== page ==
Google needs to clean up its informational snippets in searches.
The AP says it has determined that SCOTUS nominee Neil Gorsuch will be hostile to the idea of environmental groups getting involved in lawsuits about public lands.
More horrors: The AP reports on the discovery of a mass grave of 800 babies and kids at a former Catholic orphange in Ireland. In Britain, victims are stepping forward to tell of the unthinkable abuse they suffered at the hands of evangelical leader John Smyth, described as “violent, excruciating, and shocking.”
Autistic? If you ever need a transplant, you may be screwed. Oh no…
Scientists at the University of Hong Kong use freakin’ lasers to reveal details of the tissue around the bones of an Archiornis, a Jurassic-era winged dinosaur, providing the best idea yet of what a dinosaur — any dinosaur — might have actually looked like.
Peter J. Leithart at First Things is troublingly sympathetic to alt-med pseudoscience:
Much of modern medicine assumes a mechanistic materialism very much at odds with Christian understandings of matter and bodies. It’s not hard to see why biblically-oriented Christians might gravitate to therapies and practices that promise to treat the whole person – therapies that recognize there’s a whole person to treat.
Tony Reali of ESPN has an interesting piece about his practice of wearing ash on his face for Lent and its changing meaning for him:
If the Christian Brothers and Jesuits taught me anything, it’s that you can’t have apprehension without challenging your beliefs. Educate, question, challenge, re-educate, re-question, re-challenge. If that’s true for one’s personal faith, isn’t it also true of capital F, Faith? … The Catholic Church is no different from any other world religion in the constant need for fresh air. I’d consider it a necessary challenge for all religions and value systems: How do you re-evaluate and remain open-minded as the world thankfully progresses? What happens if it feels like the world isn’t progressing the way it should?
The Economist says religious communities need to redouble their efforts to explain their thinking to seculars:
Religious people will have to try describing to non-religious people what it means to live according to a text or a narrative that was formed many centuries ago; and to explain that for them, texts written in the distant past can be of decisive importance to life in the year 2017, because these eternally significant words are perpetually gaining new meanings.
Pastor Ian Kurylyk has us “nones” all figured out, reminding us that opting not to worship anyone is the same as joining with the antichrist. Well, it is what it is I guess.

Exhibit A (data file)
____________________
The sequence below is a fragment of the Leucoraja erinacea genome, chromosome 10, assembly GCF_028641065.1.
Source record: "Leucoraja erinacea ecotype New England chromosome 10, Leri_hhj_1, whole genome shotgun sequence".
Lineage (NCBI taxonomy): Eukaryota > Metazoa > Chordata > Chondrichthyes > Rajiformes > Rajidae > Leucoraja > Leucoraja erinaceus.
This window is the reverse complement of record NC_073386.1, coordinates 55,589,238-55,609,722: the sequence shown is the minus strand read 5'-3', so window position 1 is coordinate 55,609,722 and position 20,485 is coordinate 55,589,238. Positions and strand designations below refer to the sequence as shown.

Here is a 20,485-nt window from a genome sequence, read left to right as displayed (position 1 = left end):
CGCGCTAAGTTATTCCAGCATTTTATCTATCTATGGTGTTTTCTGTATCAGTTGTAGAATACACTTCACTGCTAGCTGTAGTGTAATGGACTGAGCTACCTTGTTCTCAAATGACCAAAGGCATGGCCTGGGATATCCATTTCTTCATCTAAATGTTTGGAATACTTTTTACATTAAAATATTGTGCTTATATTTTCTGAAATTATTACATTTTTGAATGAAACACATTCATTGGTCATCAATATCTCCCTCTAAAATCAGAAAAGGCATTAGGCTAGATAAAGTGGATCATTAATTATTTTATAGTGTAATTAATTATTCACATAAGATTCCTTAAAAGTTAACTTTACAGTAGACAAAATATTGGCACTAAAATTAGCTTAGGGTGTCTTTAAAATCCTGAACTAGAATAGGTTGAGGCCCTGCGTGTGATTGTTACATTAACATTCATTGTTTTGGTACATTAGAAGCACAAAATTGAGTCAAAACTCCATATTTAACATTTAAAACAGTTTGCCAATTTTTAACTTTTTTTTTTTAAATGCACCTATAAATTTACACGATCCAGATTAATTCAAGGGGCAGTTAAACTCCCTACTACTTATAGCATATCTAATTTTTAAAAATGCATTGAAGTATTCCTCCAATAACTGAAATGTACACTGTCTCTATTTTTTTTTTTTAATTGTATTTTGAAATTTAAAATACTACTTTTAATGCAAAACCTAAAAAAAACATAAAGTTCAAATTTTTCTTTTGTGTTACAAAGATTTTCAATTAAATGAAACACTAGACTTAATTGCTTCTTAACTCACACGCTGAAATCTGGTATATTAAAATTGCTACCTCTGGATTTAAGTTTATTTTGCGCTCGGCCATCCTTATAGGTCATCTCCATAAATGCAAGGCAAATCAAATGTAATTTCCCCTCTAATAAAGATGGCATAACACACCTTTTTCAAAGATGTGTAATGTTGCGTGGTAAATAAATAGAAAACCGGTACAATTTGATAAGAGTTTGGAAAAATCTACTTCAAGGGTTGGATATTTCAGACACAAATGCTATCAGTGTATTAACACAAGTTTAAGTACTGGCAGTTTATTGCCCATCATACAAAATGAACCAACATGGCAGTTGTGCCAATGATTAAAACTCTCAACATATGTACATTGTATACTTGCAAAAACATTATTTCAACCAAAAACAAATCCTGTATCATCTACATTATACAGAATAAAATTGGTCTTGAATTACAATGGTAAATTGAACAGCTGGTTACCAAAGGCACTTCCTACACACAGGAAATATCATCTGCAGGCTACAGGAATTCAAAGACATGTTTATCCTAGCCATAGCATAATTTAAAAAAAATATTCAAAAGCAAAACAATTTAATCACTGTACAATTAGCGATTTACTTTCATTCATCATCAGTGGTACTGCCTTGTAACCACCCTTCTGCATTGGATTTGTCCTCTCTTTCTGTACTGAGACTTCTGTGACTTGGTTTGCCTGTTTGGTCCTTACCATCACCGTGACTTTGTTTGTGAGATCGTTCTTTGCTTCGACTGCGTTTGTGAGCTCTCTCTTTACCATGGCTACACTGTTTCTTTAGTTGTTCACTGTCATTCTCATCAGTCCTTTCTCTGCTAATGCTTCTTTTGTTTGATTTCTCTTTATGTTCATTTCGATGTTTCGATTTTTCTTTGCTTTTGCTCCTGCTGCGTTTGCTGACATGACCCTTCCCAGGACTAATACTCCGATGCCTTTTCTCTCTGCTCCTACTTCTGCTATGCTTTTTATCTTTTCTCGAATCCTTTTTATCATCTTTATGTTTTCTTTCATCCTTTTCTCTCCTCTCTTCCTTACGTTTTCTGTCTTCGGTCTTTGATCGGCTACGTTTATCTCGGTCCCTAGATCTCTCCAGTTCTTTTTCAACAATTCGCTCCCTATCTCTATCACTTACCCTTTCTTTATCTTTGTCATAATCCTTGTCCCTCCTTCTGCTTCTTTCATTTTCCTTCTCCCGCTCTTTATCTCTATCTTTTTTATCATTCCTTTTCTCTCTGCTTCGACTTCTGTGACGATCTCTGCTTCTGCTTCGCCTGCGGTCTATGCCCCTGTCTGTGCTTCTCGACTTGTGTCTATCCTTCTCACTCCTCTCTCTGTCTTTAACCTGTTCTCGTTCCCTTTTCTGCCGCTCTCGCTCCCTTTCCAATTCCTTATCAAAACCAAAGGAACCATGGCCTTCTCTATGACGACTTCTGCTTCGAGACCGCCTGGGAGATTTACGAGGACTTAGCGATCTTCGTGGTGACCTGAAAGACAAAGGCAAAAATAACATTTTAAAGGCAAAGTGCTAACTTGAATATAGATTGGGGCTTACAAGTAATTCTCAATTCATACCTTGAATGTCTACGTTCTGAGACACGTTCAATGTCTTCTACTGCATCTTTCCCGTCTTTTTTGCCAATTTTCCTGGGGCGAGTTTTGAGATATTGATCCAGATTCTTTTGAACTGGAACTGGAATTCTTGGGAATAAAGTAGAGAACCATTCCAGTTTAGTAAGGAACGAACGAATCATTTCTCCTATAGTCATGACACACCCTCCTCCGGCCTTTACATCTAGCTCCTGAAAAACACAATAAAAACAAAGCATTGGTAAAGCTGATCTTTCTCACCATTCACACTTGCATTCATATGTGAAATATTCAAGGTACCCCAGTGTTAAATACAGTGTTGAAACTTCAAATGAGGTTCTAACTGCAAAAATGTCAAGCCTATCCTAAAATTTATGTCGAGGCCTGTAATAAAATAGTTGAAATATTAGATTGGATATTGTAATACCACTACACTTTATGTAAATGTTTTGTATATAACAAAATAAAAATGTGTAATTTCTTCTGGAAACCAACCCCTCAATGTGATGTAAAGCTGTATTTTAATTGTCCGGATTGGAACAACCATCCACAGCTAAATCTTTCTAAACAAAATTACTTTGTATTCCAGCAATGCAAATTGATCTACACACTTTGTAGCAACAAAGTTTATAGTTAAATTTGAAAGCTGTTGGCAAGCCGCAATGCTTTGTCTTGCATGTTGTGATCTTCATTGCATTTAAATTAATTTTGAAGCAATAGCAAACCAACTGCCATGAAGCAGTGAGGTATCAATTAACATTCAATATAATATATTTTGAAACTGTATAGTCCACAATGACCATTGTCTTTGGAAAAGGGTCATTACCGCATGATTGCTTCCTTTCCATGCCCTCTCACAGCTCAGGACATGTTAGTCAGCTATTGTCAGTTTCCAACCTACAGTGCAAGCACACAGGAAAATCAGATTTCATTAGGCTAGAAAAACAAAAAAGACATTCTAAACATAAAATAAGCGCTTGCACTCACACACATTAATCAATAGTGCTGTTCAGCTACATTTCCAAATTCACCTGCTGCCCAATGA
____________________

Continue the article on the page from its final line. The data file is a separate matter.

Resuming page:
John Oliver talks about the Dalai Lama, I assume humorously, but I’m busy writing this right now.
Leo Igwe explains why building a humanist movement in Nigeria has been “a labor of love” (and gives shout-outs to CFI’s Council for Secular Humanism, Free Inquiry magazine, and our founder, the late Paul Kurtz):
Providing an alternative to religion would be a Herculean task because an effective alternative to religion must take into consideration the critical services that religion provides, particularly in a poverty-stricken region. But for me, these ‘good’ deeds which religions accomplished paled in comparison to the harmful and destructive effects of their dogmas and superstitions and the havoc faith-based abuses wreaked in people’s lives. … Though there are still daunting challenges, the prospects of a rational alternative to religion are bright and promising. Humanism is really set to become an effective alternative to religion in Nigeria and the Nigerian Humanist Movement is positioned to midwife this critical process.
Quote of the Day:
Pro-asteroid dinosaurs are asked to explain their positions:
I’m a Triceratops. I support the asteroid. The Triceratops who have stayed in Gondwana have destroyed it, and now they want to get out and cause damage here. We need to protect our borders, but now any policy like that is called racist. If the asteroid hits juuuuuust right it will make a giant crater separating Gondwana from Laurasia and we won’t have to deal with any more southerner migration.
There is something hypocritical about the Coastal Elites saying they are uniters not dividers. They say they are inclusive and then exclude half the population who want to try extinction.
I’m so tired of hearing about Velociraptor privilege. I’m a Velociraptor, but way less privileged than a Stegosaurus.